Many individuals with brain disorders end up homeless and living on the streets. Hardly surprising, since facing stigma in daily life can make even seeking help difficult. It is rare for a person with schizophrenia to commit a violent crime, but when it does happen, it is usually the result of not taking the appropriate medication. Not receiving the right treatment only leads to greater suffering all round. Stigma also leads to a ?why try?? attitude on the part of the stigmatised, therefore hindering a person?s life prospects.

The antipsychotic, antidepressant, antianxiety and mood-stabilising medication I take hold my days together. However, they are far from completely effective at combating the hallucinations, delusional beliefs, mood swings and loss of the ?spark? of life.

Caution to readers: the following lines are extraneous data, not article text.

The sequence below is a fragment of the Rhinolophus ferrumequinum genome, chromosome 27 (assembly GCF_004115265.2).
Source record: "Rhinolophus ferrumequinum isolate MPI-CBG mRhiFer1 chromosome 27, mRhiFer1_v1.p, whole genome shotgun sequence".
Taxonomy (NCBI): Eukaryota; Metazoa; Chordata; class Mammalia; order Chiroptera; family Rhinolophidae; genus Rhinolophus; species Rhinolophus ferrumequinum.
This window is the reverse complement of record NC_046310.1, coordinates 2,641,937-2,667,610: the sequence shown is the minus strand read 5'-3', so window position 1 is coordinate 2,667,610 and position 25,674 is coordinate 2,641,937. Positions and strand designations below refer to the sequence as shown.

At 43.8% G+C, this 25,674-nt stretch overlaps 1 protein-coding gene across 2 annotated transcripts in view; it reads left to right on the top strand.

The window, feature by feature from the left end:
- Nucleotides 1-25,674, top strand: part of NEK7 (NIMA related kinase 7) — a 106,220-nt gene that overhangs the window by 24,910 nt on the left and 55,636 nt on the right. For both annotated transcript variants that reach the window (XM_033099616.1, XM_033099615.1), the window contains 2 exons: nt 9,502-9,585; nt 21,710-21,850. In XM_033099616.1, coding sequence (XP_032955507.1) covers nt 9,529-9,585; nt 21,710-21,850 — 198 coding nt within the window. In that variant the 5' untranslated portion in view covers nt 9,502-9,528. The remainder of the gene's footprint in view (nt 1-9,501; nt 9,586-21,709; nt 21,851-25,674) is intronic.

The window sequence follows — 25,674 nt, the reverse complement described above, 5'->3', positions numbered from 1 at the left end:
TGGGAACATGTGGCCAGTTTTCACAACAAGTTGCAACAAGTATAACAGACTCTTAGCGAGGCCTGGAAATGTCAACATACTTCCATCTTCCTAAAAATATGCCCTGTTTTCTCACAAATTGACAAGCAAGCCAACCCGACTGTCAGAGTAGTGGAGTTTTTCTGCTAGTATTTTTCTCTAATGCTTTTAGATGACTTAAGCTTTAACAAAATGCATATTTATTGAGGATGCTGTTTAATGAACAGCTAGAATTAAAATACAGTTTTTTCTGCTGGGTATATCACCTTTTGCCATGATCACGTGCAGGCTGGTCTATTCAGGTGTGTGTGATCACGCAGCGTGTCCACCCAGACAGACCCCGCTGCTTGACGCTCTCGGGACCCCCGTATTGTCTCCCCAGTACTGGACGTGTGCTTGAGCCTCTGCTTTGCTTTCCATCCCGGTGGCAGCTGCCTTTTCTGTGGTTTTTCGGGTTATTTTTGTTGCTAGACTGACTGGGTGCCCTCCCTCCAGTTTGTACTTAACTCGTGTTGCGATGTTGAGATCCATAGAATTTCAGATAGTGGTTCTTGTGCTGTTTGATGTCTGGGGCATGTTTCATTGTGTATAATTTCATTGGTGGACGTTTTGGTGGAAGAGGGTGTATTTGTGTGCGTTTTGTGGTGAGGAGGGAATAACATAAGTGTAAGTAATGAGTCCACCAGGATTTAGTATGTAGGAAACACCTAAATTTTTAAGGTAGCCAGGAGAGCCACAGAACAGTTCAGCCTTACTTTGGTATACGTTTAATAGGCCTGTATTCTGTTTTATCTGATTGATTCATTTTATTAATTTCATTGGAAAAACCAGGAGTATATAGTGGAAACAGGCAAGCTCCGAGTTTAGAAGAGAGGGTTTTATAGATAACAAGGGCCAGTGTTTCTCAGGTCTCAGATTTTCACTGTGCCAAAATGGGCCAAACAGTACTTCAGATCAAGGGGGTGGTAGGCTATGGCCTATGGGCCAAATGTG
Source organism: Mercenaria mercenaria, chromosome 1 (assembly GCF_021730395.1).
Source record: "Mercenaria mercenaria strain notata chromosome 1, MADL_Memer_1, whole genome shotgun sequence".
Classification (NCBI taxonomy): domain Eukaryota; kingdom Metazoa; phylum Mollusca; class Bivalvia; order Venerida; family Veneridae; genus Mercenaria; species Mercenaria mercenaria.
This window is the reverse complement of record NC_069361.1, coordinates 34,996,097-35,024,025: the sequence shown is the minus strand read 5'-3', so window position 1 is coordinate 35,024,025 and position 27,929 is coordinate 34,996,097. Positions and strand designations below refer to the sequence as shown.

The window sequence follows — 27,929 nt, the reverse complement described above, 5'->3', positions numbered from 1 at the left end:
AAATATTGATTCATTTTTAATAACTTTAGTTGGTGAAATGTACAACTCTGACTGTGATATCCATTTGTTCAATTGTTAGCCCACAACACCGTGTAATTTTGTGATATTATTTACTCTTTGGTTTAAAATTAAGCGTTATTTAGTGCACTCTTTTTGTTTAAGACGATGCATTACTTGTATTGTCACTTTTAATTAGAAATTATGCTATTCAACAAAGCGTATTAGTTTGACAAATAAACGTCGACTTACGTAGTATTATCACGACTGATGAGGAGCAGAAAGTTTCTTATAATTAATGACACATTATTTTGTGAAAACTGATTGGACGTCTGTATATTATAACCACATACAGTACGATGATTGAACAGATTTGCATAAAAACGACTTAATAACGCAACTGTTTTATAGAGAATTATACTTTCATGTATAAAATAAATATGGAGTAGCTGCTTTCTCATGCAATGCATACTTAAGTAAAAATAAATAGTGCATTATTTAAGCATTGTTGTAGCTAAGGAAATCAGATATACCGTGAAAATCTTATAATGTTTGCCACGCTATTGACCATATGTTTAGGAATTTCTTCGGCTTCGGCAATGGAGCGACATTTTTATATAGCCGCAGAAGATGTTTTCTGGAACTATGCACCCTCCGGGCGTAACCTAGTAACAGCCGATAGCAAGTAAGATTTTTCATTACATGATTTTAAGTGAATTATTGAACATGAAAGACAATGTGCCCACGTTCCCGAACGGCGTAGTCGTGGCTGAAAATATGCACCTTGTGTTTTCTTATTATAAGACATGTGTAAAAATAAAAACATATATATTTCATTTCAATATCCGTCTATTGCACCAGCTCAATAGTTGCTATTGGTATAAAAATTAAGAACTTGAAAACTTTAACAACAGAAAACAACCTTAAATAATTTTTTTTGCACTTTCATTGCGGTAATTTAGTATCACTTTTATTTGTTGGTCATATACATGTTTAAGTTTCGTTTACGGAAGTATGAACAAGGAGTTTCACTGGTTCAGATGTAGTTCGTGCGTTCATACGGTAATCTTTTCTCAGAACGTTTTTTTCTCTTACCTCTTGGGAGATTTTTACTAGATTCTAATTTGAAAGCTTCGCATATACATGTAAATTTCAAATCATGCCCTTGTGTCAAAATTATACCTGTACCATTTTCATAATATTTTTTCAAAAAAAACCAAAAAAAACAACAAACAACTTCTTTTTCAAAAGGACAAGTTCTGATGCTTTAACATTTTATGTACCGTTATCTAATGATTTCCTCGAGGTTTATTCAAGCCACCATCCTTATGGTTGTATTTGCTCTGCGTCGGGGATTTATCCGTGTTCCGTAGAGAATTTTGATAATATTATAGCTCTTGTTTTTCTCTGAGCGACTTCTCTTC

?I know the silence will be broken soon by the oncoming voices the way my brain is twitching and jerking upwards. ?Fatso gazpacho. You?re a car crash. You?re corned beef hash. You?re an ashtray.? ? But I have people who care for me and I am at least able to function even if not on a social level. ?I cannot think what it is I am meant to be feeling. I know I am loved but I cannot feel it. I cannot feel anything except that I must be out in deep space for nothing to reach me from home.? Indeed, I could think myself extremely fortunate, were it not that I have bad dreams: the teaching staff of the science department at my old school are poisoning my sleep.